The trade balance is, of course, the difference between what an economy saves and invests. In that respect, the increase in household savings rates in China has had a significant impact on its surplus.

While many suggest that Chinese household savings rates rose because of welfare concerns and demographic shifts, the major determinant has gone unrecognized. Rapid urbanization and the movement of some 250 million migrant workers into coastal cities have changed the savings dynamics in China. Restrictive policies have denied these workers formal residency rights and thus repressed their consumption instincts. Consequently, in some cities, migrants’ savings rates are as much as twice that of established residents. And soaring wages in recent years have led to a sharp increase in savings and, in turn, amplified China’s large trade surpluses.

These surpluses only began to decline when China’s stimulus program after the 2008 financial crisis drove up investment rates. But such high investment rates -- at more than 45 percent of GDP, the world’s highest -- aren’t sustainable; instead, consumption needs to increase as a share of GDP.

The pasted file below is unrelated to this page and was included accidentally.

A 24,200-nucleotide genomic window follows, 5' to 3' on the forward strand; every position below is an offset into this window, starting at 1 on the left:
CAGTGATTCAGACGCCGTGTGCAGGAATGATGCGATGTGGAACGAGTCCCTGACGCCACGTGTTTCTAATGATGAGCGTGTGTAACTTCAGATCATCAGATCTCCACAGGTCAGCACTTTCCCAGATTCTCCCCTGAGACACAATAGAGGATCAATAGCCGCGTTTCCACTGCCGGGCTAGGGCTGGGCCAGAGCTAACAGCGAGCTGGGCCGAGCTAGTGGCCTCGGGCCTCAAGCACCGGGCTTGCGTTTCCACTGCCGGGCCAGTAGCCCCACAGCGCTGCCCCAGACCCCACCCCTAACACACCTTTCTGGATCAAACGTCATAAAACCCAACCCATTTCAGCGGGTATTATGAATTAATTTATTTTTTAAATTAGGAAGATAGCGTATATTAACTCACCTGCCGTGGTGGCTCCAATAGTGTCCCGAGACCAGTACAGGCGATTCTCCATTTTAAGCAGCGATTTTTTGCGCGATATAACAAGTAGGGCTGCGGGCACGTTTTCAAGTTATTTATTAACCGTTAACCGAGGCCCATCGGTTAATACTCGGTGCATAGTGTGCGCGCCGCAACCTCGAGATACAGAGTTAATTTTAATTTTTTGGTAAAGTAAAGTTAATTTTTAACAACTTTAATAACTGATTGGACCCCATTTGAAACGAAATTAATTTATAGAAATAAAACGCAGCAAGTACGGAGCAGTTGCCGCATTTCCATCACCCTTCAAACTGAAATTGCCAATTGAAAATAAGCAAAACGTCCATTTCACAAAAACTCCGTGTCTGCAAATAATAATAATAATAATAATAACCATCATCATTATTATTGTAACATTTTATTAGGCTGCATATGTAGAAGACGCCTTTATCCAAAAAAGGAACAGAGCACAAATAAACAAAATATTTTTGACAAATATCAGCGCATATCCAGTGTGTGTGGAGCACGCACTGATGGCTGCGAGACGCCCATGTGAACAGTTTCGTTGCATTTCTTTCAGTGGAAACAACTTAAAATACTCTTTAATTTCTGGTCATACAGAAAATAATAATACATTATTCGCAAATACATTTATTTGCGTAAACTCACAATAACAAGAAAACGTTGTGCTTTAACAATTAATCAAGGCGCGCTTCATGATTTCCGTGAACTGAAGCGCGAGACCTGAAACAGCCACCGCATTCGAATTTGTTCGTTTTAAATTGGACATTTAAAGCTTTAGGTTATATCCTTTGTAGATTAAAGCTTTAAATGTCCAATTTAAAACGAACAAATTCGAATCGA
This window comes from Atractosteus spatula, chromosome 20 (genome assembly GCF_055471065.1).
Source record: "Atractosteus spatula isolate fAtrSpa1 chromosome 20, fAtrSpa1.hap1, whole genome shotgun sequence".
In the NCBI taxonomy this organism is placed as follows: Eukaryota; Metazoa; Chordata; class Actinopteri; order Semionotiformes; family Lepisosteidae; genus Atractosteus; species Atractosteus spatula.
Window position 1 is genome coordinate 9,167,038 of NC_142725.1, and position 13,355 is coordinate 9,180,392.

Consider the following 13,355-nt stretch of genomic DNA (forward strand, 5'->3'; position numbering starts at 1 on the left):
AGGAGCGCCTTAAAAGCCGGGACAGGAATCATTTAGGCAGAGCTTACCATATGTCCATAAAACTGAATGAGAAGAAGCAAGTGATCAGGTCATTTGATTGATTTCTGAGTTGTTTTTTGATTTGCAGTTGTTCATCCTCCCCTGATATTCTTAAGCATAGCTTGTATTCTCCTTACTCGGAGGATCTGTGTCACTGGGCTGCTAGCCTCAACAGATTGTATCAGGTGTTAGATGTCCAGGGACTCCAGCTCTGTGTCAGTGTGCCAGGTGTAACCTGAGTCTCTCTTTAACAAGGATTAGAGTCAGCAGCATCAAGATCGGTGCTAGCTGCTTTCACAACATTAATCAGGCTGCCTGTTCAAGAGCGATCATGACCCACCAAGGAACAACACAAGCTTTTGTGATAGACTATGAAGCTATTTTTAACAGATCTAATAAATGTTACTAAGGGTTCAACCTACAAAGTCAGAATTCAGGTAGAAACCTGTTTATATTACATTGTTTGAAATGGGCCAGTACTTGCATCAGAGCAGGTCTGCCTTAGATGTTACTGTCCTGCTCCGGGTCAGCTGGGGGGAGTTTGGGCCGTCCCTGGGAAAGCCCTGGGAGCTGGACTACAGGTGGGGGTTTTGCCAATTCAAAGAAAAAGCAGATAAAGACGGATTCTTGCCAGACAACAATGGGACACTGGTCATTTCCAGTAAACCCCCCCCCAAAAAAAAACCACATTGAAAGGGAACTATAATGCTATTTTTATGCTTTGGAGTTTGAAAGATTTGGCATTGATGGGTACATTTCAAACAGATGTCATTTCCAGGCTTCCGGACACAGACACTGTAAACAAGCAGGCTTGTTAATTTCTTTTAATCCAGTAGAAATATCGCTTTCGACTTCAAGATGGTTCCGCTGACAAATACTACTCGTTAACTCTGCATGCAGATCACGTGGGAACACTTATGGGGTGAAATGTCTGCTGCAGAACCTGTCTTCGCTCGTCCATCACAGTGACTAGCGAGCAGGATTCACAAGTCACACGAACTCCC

Although official accounts don’t yet reflect this transition, it has already started: Rural incomes have been increasing faster than urban incomes, and rural households have lower savings rates. In addition, as more migrant workers move inland due to lower living costs and better job opportunities, they will also spur consumption.

Granting formal residency rights to migrant workers -- which is now under consideration -- would give consumption an even bigger boost, and lead to a surge that would eliminate China’s trade surpluses even as investment rates decline.

Financial markets typically focus on exchange rates in analyzing the prospects for China’s trade. But in so doing, they often discount the power of structural shifts that would moderate global trade imbalances in mutually beneficial ways and ease the push by China and the U.S. toward more protectionism.

(Yukon Huang is a senior associate at the Carnegie Endowment and a former World Bank country director for China. The opinions expressed are his own.)

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To contact the writer of this article: Yukon Huang at yhuang@ceip.org

To contact the editor responsible for this article: James Gibney at jgibney5@bloomberg.net